This Scarborough restaurant serves up sweet, spicy and savoury Nigerian classics

The Suya Spot is at 269 Morningside Ave, Toronto. 

The Suya Spot is at 269 Morningside Ave, Toronto

The beef, chicken and goat Suya from The Suya Spot in Scarborough is served on Jollof rice and plantains. (Suresh Doss/CBC)

Metro Morning host Ismaila Alfa joins food guide Suresh Doss for takeout at a Nigerian restaurant in Scarborough for the food column's 150th episode.

Suresh Doss: We're on Kingston road. We're at the edge of the city. If you drive a few minutes that way you'll be in Pickering. I think this is one of the most exciting roads to eat through in the GTA. You have dozens of plazas you can go to and eat foods from around the world, five or six places in one plaza. It's also not gentrifying as quickly as other parts of the city so there is a realness to it. You can go and meet different communities and try foods you will never see in the downtown core. 

Ismaila Alfa: But you brought me here for one specific place?

There are many plazas along Kingston Road that offers one-stop-spots for cuisines from all around the world. (Richard Agecoutay/CBC)

Suresh Doss: This is a small takeout counter called The Suya Spot. I brought you here because we both have a connection to Nigeria. 

Ismaila Alfa: Suya is my thing and I can't wait to try it. I also want to know more about your experience in Nigeria. You lived there?

Suresh Doss: I was born in Sri Lanka but my dad got a job as a professor in Nigeria so we spent years there when I was young. Some of my earliest food memories are from that time living in Nigeria; whether it's going to market with my mom. I remember getting a sense of where the food on the table came from. 

WATCH | CBC's Metro Morning's food guide Suresh Doss introduces his 150th food spot:

CBC's Metro Morning's food guide Suresh Doss introduces his 150th food spot

1 year ago
Duration 4:54
CBC's Metro Morning's food guide Suresh Doss marks a milestone today, introducing us to his 150th food spot. Suresh and Metro Morning host Ismaila Alfa got a taste of some Nigerian classics at The Suya Spot in Scarborough.

Ismaila Alfa: It's amazing that that's your experience because I remember when I moved here and spoke with kids who had no idea where their food came from. I had to explain that knowing where your food comes from is a big thing there. But does this mean I can say that Nigeria built our food guide?

Suresh Doss: I think so!

Ismaila Alfa: So should we head inside?

The beef, chicken and goat Suya from The Suya Spot in Scarborough is served on Jollof rice and plantains. (Suresh Doss/CBC)

Suresh Doss: Let's do it!

Suresh Doss: Ismaila, meet Mike and Taiwo. 

Ismaila Alfa: Great to meet you. This is my favourite street food. As soon as I hit the ground to visit family in Nigeria, it's straight to get suya. What was your inspiration for this place?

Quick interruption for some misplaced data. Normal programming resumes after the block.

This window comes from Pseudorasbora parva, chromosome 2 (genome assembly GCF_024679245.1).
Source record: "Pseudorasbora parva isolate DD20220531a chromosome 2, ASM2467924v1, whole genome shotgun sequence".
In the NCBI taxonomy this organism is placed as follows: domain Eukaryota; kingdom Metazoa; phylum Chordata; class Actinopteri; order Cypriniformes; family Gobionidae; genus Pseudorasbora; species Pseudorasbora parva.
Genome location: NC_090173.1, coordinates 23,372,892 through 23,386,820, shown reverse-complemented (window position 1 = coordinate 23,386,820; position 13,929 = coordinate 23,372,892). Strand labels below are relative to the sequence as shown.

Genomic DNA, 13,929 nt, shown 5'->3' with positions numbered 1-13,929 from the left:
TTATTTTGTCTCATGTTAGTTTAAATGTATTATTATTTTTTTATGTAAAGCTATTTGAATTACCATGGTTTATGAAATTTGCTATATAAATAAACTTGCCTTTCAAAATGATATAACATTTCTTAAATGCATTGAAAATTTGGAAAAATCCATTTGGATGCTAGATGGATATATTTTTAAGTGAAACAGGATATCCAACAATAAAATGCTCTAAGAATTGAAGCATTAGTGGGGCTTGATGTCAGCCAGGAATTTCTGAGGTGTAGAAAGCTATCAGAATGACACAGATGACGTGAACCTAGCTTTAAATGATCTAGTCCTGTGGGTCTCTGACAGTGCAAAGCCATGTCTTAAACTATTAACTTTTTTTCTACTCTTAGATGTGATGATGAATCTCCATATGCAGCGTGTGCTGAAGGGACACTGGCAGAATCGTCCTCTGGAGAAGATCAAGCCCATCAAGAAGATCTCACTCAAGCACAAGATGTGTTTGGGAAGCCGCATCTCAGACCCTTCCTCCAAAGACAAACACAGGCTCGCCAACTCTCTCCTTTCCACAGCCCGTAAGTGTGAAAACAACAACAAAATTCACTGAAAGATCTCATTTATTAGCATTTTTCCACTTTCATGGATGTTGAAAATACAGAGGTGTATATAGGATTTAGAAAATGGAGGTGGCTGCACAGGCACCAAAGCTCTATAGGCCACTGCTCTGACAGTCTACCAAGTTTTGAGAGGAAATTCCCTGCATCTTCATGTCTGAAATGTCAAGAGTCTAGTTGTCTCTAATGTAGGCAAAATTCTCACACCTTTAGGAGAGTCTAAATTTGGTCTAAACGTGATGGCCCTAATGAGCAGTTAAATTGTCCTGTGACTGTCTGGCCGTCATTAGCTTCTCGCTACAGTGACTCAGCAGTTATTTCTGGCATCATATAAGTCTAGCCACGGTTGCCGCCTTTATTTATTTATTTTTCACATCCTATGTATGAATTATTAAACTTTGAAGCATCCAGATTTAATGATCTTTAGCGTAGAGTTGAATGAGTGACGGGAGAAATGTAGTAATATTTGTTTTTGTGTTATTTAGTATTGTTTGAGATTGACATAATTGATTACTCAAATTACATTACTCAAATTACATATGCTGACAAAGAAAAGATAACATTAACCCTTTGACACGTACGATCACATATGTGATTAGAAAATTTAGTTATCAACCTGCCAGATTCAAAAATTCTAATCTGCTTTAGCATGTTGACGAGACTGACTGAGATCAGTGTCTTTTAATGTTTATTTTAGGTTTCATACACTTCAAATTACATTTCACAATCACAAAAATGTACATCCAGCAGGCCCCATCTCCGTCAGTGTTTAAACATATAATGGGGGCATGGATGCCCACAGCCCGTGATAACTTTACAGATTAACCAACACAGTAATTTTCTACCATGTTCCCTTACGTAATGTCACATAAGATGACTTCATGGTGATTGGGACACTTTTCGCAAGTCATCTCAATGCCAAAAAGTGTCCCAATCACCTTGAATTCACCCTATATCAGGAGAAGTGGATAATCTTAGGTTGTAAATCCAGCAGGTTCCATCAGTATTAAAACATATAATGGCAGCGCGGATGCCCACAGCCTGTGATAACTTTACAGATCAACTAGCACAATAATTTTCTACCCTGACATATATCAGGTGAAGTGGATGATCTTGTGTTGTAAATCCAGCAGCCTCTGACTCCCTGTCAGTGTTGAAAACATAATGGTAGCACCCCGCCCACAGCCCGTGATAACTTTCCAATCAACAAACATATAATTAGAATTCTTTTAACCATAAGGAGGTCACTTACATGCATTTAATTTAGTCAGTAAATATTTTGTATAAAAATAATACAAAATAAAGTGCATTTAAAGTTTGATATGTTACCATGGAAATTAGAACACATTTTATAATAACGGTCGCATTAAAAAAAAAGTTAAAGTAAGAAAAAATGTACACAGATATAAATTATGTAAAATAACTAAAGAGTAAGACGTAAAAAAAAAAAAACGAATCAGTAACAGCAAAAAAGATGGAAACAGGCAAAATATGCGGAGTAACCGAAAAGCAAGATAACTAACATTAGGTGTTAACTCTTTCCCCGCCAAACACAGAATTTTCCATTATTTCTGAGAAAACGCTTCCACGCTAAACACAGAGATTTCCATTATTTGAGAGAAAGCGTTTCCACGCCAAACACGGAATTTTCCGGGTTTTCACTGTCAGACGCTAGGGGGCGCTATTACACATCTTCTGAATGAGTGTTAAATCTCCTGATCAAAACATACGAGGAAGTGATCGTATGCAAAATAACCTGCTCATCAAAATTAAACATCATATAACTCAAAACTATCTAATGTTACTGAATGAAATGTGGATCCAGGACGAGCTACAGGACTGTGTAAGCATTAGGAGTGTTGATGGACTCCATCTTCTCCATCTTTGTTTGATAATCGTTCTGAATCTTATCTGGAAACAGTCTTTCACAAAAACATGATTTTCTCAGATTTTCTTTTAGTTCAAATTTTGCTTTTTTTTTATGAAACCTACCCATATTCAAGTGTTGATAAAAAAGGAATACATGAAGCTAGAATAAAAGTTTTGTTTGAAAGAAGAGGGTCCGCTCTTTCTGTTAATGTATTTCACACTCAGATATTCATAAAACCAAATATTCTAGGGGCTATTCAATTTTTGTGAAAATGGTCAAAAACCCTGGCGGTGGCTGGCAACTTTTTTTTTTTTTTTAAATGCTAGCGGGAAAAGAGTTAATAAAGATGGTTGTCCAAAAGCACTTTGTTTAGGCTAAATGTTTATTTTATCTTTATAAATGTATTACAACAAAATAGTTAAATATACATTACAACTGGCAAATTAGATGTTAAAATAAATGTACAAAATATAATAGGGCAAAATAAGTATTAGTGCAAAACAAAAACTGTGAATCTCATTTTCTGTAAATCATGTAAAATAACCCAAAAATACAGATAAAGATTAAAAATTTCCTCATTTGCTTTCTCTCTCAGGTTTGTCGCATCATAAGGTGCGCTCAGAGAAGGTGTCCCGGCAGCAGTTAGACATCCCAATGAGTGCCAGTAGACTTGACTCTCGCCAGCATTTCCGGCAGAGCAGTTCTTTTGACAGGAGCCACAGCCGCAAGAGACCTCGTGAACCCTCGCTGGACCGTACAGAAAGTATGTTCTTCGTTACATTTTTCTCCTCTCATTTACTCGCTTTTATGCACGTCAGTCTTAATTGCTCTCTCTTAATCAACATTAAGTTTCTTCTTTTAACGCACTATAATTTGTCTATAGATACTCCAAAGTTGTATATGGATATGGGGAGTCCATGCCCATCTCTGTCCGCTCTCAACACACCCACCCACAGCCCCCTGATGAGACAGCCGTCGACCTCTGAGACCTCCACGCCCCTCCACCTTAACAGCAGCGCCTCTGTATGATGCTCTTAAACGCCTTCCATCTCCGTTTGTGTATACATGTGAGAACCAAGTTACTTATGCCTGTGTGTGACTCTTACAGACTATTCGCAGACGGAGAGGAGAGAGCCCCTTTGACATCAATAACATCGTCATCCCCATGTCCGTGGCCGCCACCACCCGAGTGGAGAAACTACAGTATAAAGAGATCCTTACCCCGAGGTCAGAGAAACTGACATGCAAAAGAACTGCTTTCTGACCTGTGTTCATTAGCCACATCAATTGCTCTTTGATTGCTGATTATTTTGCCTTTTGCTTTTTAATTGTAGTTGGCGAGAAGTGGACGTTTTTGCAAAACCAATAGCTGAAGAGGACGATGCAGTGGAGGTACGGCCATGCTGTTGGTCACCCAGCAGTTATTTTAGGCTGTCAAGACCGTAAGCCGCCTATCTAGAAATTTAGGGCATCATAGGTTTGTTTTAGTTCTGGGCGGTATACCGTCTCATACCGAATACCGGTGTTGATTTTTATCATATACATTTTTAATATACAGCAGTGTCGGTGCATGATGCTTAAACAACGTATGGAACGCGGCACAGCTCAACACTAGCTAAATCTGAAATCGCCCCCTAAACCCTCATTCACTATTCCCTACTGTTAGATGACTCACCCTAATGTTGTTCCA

Taiwo Ajala: In 2002, I went down to Nigeria to visit and I remembered as a child growing up eating suya and that just drove me crazy - I thought we have to bring this to Canada.

Ismaila Alfa: Suresh, what were your early memories of suya?

Co-owner Mike Marfo mans the grill at The Suya Spot in Scarborough. His partner, Taiwo Ajala is at the helm of their North York location. (Suresh Doss/CBC)

Suresh Doss: We would be stuck in traffic or something and my dad would see a spot and he would pull over and at that point we'd engage in this mission. We'd jump out of the car really fast, there would be cars lined up. You would see a variety of different suya operations, from a  small guy with what looks like a Hibachi grill to big grills. You order and, within seconds, you're holding a newspaper and the suya beef is placed on it. Within a flash it's over and you're left with this wonderful feeling. 

Taiwo Ajala: The one thing suya reminds me of too is, being the food that it is, it's used to settle a whole bunch of stuff. So if you are in a  fight with your wife and you're going home at night and want to make her happy, buy her suya. Or if you're meeting a girl for the first time, buy her suya. Everybody eats it together. 
Metro Morning food guide Suresh Doss can trace some of his fascination with food back to early years spent in Nigeria. (Suresh Doss/CBC)

Ismaila Alfa: Jollof is joy, suya is the solution! Should we order? 

Suresh Doss: Yes, the menu here at The Suya Spot is very small. I say we try a little bit of everything. Let's get the Jollof rice and then we'll get a few different versions of suya - goat, beef, chicken. 

Mike Marfo: I also recommend you get the plantain because that will balance everything out - the sweet, the spicy, the savoury. 

Ismaila Alfa: This is so good. There is a nuttiness in there. There is pepper in there, and the beef is done so well.

Suresh Doss: Yes, suya for me is about texture. It's about that granular texture. It comes from that peanut flavour. That's what really does it for me. 
Suya is a popular street food in Nigeria, often served in newspapers by vendors at the sides of the road. (Suresh Doss/CBC)
The plantain offers a sweet balance to the savoury, spicy jollof and suya. (Suresh Doss/CBC)

Ismaila Alfa: And with the jollof, you can taste the spice as soon as it touches your tongue. 

Suresh Doss: I love that each grain of rice stands on its own. 

Ismaila Alfa: They're separate. And this is Basmati rice they're using?

Suresh Doss: I've never had Basmati jollof until I came to Canada. It's usually the thicker, rounder grain of rice.

This interview has been edited for length and clarity.